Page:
We are living in the midst of an unprecedented transition, sometimes called the “agequake.” By 2050, the number of older persons in the world will exceed the number of young for the first time in history. As the twenty-first century began, the world’s population included approximately 600 million older people, triple the number recorded fifty years earlier. By mid-century, there will be some two billion elderly—once again a tripling of the age group in a span of fifty years.
Will societies have the resources to pay for the increased needs of older people, particularly when the number of working young is diminishing? In the developed countries, national wealth has increased along with the increase in aging. The under-developed countries will reach their agequake before their wealth increases. Over the years, the United Nations has recognized this trend and has explored the many issues it raises. Every October, the UN celebrates the Day of Older Persons. Two major world conferences on aging have been held, one in 1982 and one more recently in 2002. The 1982 conference mostly concerned the richer countries where the aging had begun. There, the issues were discussed in terms of caring for the welfare of older persons. At the 2002 conference, the emphasis was on mainstreaming the older people, using their skills as a treasured resource. The approach was intergenerational, avoiding age stratification into youth groups and elder enclaves. By building bridges between generations, the model is a society for all ages.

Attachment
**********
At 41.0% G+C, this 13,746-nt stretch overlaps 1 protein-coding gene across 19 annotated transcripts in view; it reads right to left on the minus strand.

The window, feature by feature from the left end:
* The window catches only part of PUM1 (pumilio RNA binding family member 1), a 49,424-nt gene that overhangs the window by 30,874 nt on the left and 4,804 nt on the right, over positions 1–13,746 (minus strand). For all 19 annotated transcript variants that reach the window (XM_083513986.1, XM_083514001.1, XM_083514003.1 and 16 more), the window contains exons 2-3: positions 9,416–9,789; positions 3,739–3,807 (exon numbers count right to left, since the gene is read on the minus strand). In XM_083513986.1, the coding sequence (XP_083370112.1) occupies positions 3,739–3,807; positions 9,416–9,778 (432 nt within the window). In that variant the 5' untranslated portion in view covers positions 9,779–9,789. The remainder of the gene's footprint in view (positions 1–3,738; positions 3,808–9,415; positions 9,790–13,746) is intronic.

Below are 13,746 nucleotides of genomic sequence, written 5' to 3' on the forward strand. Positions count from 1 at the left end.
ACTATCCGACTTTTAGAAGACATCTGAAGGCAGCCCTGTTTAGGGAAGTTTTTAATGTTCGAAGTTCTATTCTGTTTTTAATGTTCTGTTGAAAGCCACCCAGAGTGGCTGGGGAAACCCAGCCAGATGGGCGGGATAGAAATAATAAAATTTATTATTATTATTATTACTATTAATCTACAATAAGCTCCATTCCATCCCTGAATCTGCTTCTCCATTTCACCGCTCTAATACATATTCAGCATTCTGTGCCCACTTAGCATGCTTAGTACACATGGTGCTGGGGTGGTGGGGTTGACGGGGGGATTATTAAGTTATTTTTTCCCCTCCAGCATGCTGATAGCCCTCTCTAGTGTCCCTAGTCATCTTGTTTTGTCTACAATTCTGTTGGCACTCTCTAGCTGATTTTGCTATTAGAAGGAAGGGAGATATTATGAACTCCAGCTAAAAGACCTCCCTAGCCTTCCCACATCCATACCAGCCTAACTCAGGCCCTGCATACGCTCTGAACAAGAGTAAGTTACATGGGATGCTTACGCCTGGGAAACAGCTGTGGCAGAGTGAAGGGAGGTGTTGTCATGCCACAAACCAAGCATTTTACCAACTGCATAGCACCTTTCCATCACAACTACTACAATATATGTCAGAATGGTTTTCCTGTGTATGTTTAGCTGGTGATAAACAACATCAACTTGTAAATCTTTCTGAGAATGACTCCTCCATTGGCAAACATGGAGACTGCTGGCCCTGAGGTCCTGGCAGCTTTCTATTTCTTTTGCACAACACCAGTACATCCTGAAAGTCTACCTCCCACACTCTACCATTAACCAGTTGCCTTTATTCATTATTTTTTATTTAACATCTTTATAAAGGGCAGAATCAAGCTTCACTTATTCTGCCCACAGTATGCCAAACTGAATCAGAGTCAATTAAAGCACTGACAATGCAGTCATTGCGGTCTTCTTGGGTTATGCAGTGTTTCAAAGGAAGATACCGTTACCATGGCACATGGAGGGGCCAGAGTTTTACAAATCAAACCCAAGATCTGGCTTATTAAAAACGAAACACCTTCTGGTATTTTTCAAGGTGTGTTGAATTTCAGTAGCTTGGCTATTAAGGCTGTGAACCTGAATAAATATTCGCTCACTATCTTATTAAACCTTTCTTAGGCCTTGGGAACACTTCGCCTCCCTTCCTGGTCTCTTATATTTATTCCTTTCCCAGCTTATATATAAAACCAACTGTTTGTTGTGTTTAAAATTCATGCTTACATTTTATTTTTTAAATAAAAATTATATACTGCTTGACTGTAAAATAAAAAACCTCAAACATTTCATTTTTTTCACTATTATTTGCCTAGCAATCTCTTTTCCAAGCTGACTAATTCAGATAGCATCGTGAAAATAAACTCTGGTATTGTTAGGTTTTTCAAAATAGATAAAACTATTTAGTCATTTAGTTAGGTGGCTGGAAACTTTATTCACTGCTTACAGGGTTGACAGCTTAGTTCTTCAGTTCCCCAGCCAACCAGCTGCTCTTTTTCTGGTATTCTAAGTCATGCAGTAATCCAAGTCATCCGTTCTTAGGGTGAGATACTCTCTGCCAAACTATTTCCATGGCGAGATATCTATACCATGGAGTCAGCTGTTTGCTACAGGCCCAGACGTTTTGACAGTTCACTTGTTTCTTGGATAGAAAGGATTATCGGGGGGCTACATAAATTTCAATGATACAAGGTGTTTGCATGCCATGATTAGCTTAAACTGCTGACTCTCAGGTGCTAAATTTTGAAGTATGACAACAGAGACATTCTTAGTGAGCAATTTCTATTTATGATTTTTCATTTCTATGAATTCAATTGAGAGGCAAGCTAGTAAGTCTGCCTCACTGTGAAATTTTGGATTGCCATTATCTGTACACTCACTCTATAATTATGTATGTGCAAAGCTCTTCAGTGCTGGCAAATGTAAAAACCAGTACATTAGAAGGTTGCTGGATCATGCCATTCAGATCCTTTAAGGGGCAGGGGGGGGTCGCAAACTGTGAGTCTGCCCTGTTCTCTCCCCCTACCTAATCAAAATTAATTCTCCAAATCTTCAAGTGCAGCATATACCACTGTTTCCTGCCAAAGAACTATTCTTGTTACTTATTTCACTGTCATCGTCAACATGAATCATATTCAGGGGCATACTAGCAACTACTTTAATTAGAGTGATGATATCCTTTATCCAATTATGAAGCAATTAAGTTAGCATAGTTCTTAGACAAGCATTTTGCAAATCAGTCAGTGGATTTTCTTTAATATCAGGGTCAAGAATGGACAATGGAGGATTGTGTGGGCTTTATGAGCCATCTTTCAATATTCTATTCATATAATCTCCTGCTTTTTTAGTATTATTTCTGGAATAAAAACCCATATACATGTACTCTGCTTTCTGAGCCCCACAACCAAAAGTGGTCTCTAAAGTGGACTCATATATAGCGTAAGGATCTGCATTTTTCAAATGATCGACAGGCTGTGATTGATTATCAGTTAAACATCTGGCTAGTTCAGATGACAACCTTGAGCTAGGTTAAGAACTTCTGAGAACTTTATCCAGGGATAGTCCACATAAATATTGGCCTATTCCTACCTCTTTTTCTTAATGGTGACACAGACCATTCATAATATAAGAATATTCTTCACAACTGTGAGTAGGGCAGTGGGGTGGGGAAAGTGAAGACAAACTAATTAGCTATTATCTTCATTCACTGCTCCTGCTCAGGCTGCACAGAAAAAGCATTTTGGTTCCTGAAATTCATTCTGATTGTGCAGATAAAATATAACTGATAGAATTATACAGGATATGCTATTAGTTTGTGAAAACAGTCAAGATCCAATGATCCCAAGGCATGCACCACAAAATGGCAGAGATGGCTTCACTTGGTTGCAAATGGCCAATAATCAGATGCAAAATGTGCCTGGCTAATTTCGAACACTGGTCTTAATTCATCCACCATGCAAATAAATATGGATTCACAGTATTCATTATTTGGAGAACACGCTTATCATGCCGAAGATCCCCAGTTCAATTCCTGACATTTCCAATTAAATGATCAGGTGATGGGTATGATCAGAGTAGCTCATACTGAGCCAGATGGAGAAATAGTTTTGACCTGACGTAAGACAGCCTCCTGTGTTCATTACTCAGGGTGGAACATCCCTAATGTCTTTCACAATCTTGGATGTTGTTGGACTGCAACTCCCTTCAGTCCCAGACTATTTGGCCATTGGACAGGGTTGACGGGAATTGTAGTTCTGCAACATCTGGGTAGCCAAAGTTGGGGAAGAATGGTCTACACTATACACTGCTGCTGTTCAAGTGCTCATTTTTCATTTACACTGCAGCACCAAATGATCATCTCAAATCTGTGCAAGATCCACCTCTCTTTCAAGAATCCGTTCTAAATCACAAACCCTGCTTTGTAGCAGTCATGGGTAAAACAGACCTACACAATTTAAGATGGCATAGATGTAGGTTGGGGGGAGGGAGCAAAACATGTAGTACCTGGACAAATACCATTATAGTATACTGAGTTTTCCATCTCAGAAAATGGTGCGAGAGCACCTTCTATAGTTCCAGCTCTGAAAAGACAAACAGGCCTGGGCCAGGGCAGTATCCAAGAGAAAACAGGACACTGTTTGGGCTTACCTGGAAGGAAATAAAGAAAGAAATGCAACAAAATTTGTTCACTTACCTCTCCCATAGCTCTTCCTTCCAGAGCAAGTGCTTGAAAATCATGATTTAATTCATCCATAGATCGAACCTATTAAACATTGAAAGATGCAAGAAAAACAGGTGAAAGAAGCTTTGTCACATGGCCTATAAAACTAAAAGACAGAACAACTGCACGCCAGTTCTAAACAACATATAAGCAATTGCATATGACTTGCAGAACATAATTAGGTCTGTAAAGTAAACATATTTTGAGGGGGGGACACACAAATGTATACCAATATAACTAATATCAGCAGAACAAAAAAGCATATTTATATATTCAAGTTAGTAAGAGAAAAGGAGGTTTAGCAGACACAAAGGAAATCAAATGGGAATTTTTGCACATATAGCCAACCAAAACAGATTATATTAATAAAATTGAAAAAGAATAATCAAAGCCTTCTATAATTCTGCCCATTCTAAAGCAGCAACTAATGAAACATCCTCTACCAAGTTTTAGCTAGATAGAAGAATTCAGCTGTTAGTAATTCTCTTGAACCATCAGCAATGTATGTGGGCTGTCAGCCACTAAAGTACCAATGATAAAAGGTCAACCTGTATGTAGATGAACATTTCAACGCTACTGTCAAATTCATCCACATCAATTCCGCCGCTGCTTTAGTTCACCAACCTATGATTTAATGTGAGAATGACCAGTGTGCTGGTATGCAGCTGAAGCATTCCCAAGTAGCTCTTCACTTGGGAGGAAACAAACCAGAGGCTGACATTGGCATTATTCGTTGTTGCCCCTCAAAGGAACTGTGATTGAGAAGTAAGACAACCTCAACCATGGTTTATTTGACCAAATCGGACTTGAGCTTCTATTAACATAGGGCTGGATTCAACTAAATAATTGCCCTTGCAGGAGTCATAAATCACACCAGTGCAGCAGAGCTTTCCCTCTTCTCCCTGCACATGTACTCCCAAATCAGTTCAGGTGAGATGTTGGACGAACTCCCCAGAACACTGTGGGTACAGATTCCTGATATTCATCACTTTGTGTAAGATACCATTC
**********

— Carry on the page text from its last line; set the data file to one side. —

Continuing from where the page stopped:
The facts are simple. In most countries, people are having fewer children, and people are living longer. However, because of the explosive birth rate of the past, some societies are going through a massive youth bulge, with more than half the population under twenty-five—in Saudi Arabia 62 percent, Yemen 68 percent, and Iran 60 percent. Many young people are becoming restless without productive work. They present a major and growing political problem.
At the annual celebration of the International Day of Older Persons, the emphasis was on healthy, active aging, education for all ages, human rights, and dignity. We have added years to our lives. What kind of life will we add to these years?
Sylvain and Phyllis Ehrenfeld have represented humanist organizations before the United Nations. This article is adapted from one that appeared in the February 2004 International Humanist News.